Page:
Kamali-Moghaddam, Masood
    Uppsala University, Disciplinary Domain of Medicine and Pharmacy, Faculty of Medicine, Department of Immunology, Genetics and Pathology. Uppsala University, Science for Life Laboratory, SciLifeLab.
    Ronquist, Gunnar
    Uppsala University, Disciplinary Domain of Medicine and Pharmacy, Faculty of Medicine, Department of Medical Sciences, Clinical Chemistry.
    Ronquist, K. Göran
    Uppsala University, Disciplinary Domain of Medicine and Pharmacy, Faculty of Medicine, Department of Medical Sciences, Clinical Chemistry.
    Human erythrocyte-derived nanovesicles can readily be loaded with doxorubicin and act as anticancer agents2018In: Cancer Research Frontiers, ISSN 2328-5249, Vol. 4, no 1, p. 13-26Article in journal (Refereed)
    Abstract [en]

    Purpose: In future therapeutics new formulas are needed that assure lower doses, fewer side effects, targeted administration and protection of the drug from degradation. In a first step to fulfil the requirements defined above, we carried out an in vitro study by developing a new procedure to encapsulate drugs using native vesicles first from prostasomes and then from erythrocyte membranes known to be well tolerated. The new method for production of drug delivery vesicles utilized osmotic loading of detergent resistant membranes (DRMs).

    Materials and methods: DRMs of prostasomes and prepared human erythrocyte membranes were extracted and separated in a sucrose gradient at a density of 1.10 g/mL containing 1% Triton X-100. These DRMs were characterized by electron microscopy (transmission and scanning EM) and loaded with low and high molecular compounds. PC3 prostate cancer cells were treated with doxorubicin loaded DRMs in triplicate. DAPI (nuclear fluorescent stain) was included and fluorescence microscopic pictures were taken before the cells were trypsinized and counted after 48h.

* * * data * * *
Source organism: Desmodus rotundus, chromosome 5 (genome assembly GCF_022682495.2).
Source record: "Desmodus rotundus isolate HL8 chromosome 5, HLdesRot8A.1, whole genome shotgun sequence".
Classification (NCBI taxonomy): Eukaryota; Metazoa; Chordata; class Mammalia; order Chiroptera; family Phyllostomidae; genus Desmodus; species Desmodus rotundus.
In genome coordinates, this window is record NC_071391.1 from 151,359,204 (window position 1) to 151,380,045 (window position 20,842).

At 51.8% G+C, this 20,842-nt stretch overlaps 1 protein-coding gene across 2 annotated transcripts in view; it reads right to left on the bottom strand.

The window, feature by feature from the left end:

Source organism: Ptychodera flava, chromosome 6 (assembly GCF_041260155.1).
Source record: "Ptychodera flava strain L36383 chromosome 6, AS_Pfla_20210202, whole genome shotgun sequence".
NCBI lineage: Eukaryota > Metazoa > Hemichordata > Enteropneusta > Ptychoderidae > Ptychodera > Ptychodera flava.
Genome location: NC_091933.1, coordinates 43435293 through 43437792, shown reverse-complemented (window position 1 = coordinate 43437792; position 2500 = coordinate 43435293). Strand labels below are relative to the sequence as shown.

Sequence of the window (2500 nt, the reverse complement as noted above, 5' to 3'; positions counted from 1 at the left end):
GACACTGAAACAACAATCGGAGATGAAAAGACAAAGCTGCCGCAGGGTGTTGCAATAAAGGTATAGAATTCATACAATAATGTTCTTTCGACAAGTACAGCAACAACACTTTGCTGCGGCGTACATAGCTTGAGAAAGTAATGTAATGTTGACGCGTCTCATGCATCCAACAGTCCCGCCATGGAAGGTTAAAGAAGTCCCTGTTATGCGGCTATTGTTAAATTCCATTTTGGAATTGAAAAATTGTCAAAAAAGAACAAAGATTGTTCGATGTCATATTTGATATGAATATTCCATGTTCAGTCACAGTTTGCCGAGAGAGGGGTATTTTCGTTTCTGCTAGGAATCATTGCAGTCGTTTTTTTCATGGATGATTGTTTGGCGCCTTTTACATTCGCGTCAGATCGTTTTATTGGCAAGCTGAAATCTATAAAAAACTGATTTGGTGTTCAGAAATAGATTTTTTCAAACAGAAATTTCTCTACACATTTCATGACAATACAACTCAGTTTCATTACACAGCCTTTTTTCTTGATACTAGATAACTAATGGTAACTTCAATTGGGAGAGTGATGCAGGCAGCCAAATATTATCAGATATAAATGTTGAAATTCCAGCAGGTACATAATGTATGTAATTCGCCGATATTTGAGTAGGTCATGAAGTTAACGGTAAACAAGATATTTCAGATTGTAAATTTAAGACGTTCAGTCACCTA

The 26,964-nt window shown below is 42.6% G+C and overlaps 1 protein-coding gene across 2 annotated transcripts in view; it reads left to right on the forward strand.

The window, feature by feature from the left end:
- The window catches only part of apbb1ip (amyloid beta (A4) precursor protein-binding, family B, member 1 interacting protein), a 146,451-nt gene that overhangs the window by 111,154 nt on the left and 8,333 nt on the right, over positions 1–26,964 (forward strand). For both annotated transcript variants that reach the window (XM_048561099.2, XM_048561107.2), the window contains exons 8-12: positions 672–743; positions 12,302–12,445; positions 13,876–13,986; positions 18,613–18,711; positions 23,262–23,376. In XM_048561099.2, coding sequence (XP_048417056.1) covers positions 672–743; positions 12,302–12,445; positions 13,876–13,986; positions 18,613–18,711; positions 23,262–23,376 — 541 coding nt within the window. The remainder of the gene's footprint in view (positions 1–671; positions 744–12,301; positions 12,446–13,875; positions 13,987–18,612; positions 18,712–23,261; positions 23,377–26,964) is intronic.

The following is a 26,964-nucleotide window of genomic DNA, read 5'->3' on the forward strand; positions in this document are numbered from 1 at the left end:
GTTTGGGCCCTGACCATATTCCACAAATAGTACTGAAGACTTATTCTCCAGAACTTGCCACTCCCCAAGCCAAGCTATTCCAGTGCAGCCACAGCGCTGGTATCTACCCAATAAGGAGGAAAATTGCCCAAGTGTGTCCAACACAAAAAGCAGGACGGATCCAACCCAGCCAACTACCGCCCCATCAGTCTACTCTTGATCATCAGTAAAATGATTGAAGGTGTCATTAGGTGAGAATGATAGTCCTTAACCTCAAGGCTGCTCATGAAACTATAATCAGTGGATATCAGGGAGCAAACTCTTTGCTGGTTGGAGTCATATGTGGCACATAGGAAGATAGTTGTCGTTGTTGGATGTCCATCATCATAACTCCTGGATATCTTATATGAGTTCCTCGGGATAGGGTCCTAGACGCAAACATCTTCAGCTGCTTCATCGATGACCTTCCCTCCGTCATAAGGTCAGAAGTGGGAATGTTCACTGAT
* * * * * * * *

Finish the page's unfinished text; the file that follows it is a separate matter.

Results: The content of the well separated band was observed ultrastructurally as small spherical, double layered membrane vesicles, (DRM vesicles) which harbored hyperosmolar sucrose of the gradient. Encapsulated hyperosmolar sucrose induced a transient osmotic lysis of the DRM vesicles when suspended in isotonic buffer containing loading molecules allowing vesicular inclusion. After this proof of concept, the method was finally employed for doxorubicin loading of DRM vesicles from human erythrocytes. When incubating such vesicles with PC3 cells a complete arrest of growth was observed in sharp contrast to PC3 cells incubated with plain doxorubicin in similar conditions.

    Conclusion: The present results open up new possibilities for using DRM vesicles as drug delivery vesicles.

  • 79.
    Dubois, Louise
    et al.
    Uppsala University, Disciplinary Domain of Medicine and Pharmacy, Faculty of Medicine, Department of Medical Sciences, Biochemial structure and function.
    Ronquist, K Göran
    Uppsala University, Disciplinary Domain of Medicine and Pharmacy, Faculty of Medicine, Department of Medical Sciences, Biochemial structure and function.
    Ek, Bo
    Uppsala University, Science for Life Laboratory, SciLifeLab. Uppsala University, Disciplinary Domain of Science and Technology, Chemistry, Department of Chemistry - BMC, Analytical Chemistry.
    Ronquist, Gunnar